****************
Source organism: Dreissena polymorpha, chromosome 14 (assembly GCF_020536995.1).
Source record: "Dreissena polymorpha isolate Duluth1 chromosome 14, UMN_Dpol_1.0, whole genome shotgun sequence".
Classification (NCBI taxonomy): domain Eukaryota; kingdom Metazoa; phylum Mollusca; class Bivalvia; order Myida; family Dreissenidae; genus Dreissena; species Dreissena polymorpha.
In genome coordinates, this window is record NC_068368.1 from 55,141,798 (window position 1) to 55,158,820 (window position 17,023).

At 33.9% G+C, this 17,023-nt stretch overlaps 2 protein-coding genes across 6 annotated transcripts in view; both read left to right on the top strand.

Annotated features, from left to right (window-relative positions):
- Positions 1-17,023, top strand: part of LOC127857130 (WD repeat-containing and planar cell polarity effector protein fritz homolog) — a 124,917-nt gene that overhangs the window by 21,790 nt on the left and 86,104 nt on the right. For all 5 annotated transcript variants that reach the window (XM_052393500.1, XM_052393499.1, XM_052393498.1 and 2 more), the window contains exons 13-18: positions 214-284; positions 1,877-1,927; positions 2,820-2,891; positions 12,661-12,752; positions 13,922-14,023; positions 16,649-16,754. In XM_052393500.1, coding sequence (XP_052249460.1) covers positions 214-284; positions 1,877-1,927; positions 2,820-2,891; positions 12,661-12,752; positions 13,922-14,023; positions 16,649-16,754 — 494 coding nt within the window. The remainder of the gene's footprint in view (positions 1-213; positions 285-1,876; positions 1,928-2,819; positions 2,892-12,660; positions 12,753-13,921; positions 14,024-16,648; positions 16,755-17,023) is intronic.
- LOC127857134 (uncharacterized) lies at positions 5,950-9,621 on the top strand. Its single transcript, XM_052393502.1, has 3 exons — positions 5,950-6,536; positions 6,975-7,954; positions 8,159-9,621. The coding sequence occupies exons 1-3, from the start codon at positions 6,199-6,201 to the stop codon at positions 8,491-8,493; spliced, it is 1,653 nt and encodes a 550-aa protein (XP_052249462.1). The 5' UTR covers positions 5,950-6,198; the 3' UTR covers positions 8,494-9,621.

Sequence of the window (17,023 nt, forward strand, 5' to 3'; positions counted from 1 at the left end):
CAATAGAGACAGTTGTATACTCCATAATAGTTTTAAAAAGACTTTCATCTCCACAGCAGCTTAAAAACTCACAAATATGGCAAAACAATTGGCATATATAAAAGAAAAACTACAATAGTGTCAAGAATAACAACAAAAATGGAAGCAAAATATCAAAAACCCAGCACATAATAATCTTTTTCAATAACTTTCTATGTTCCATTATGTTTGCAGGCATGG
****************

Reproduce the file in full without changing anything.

Source organism: Dreissena polymorpha, chromosome 14 (assembly GCF_020536995.1).
Source record: "Dreissena polymorpha isolate Duluth1 chromosome 14, UMN_Dpol_1.0, whole genome shotgun sequence".
Classification (NCBI taxonomy): domain Eukaryota; kingdom Metazoa; phylum Mollusca; class Bivalvia; order Myida; family Dreissenidae; genus Dreissena; species Dreissena polymorpha.
In genome coordinates, this window is record NC_068368.1 from 55,141,798 (window position 1) to 55,158,820 (window position 17,023).

At 33.9% G+C, this 17,023-nt stretch overlaps 2 protein-coding genes across 6 annotated transcripts in view; both read left to right on the top strand.

Annotated features, from left to right (window-relative positions):
- Positions 1-17,023, top strand: part of LOC127857130 (WD repeat-containing and planar cell polarity effector protein fritz homolog) — a 124,917-nt gene that overhangs the window by 21,790 nt on the left and 86,104 nt on the right. For all 5 annotated transcript variants that reach the window (XM_052393500.1, XM_052393499.1, XM_052393498.1 and 2 more), the window contains exons 13-18: positions 214-284; positions 1,877-1,927; positions 2,820-2,891; positions 12,661-12,752; positions 13,922-14,023; positions 16,649-16,754. In XM_052393500.1, coding sequence (XP_052249460.1) covers positions 214-284; positions 1,877-1,927; positions 2,820-2,891; positions 12,661-12,752; positions 13,922-14,023; positions 16,649-16,754 — 494 coding nt within the window. The remainder of the gene's footprint in view (positions 1-213; positions 285-1,876; positions 1,928-2,819; positions 2,892-12,660; positions 12,753-13,921; positions 14,024-16,648; positions 16,755-17,023) is intronic.
- LOC127857134 (uncharacterized) lies at positions 5,950-9,621 on the top strand. Its single transcript, XM_052393502.1, has 3 exons — positions 5,950-6,536; positions 6,975-7,954; positions 8,159-9,621. The coding sequence occupies exons 1-3, from the start codon at positions 6,199-6,201 to the stop codon at positions 8,491-8,493; spliced, it is 1,653 nt and encodes a 550-aa protein (XP_052249462.1). The 5' UTR covers positions 5,950-6,198; the 3' UTR covers positions 8,494-9,621.

Sequence of the window (17,023 nt, forward strand, 5' to 3'; positions counted from 1 at the left end):
CAATAGAGACAGTTGTATACTCCATAATAGTTTTAAAAAGACTTTCATCTCCACAGCAGCTTAAAAACTCACAAATATGGCAAAACAATTGGCATATATAAAAGAAAAACTACAATAGTGTCAAGAATAACAACAAAAATGGAAGCAAAATATCAAAAACCCAGCACATAATAATCTTTTTCAATAACTTTCTATGTTCCATTATGTTTGCAGGCATGG